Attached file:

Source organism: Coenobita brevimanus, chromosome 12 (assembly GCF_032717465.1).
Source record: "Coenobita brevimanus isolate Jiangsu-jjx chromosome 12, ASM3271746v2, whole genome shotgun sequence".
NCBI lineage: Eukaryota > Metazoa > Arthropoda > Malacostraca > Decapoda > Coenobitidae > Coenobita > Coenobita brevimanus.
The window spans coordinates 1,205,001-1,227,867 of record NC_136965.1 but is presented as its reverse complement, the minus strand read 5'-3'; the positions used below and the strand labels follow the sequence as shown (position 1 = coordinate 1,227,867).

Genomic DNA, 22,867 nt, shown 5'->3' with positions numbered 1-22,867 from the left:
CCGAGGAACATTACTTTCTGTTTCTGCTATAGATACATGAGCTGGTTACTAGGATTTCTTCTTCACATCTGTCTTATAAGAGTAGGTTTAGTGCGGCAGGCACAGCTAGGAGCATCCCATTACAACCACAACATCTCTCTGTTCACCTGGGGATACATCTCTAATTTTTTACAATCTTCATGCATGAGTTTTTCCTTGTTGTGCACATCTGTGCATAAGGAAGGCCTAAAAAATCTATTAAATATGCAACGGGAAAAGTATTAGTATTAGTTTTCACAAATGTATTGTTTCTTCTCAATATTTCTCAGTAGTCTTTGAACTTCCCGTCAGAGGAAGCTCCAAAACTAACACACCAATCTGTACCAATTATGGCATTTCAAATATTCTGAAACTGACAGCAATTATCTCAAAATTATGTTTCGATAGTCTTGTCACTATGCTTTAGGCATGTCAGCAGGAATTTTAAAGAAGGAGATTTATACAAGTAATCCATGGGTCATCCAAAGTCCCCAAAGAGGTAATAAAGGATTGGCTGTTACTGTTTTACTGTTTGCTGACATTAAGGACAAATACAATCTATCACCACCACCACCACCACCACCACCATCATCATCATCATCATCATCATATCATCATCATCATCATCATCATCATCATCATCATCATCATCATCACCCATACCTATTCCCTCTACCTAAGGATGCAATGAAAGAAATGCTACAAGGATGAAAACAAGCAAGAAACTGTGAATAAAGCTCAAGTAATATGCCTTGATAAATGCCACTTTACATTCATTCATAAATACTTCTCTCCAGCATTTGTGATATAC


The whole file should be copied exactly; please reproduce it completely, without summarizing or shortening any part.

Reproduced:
Source organism: Coenobita brevimanus, chromosome 12 (assembly GCF_032717465.1).
Source record: "Coenobita brevimanus isolate Jiangsu-jjx chromosome 12, ASM3271746v2, whole genome shotgun sequence".
NCBI lineage: Eukaryota > Metazoa > Arthropoda > Malacostraca > Decapoda > Coenobitidae > Coenobita > Coenobita brevimanus.
The window spans coordinates 1,205,001-1,227,867 of record NC_136965.1 but is presented as its reverse complement, the minus strand read 5'-3'; the positions used below and the strand labels follow the sequence as shown (position 1 = coordinate 1,227,867).

Genomic DNA, 22,867 nt, shown 5'->3' with positions numbered 1-22,867 from the left:
CCGAGGAACATTACTTTCTGTTTCTGCTATAGATACATGAGCTGGTTACTAGGATTTCTTCTTCACATCTGTCTTATAAGAGTAGGTTTAGTGCGGCAGGCACAGCTAGGAGCATCCCATTACAACCACAACATCTCTCTGTTCACCTGGGGATACATCTCTAATTTTTTACAATCTTCATGCATGAGTTTTTCCTTGTTGTGCACATCTGTGCATAAGGAAGGCCTAAAAAATCTATTAAATATGCAACGGGAAAAGTATTAGTATTAGTTTTCACAAATGTATTGTTTCTTCTCAATATTTCTCAGTAGTCTTTGAACTTCCCGTCAGAGGAAGCTCCAAAACTAACACACCAATCTGTACCAATTATGGCATTTCAAATATTCTGAAACTGACAGCAATTATCTCAAAATTATGTTTCGATAGTCTTGTCACTATGCTTTAGGCATGTCAGCAGGAATTTTAAAGAAGGAGATTTATACAAGTAATCCATGGGTCATCCAAAGTCCCCAAAGAGGTAATAAAGGATTGGCTGTTACTGTTTTACTGTTTGCTGACATTAAGGACAAATACAATCTATCACCACCACCACCACCACCACCACCATCATCATCATCATCATCATCATATCATCATCATCATCATCATCATCATCATCATCATCATCATCATCACCCATACCTATTCCCTCTACCTAAGGATGCAATGAAAGAAATGCTACAAGGATGAAAACAAGCAAGAAACTGTGAATAAAGCTCAAGTAATATGCCTTGATAAATGCCACTTTACATTCATTCATAAATACTTCTCTCCAGCATTTGTGATATAC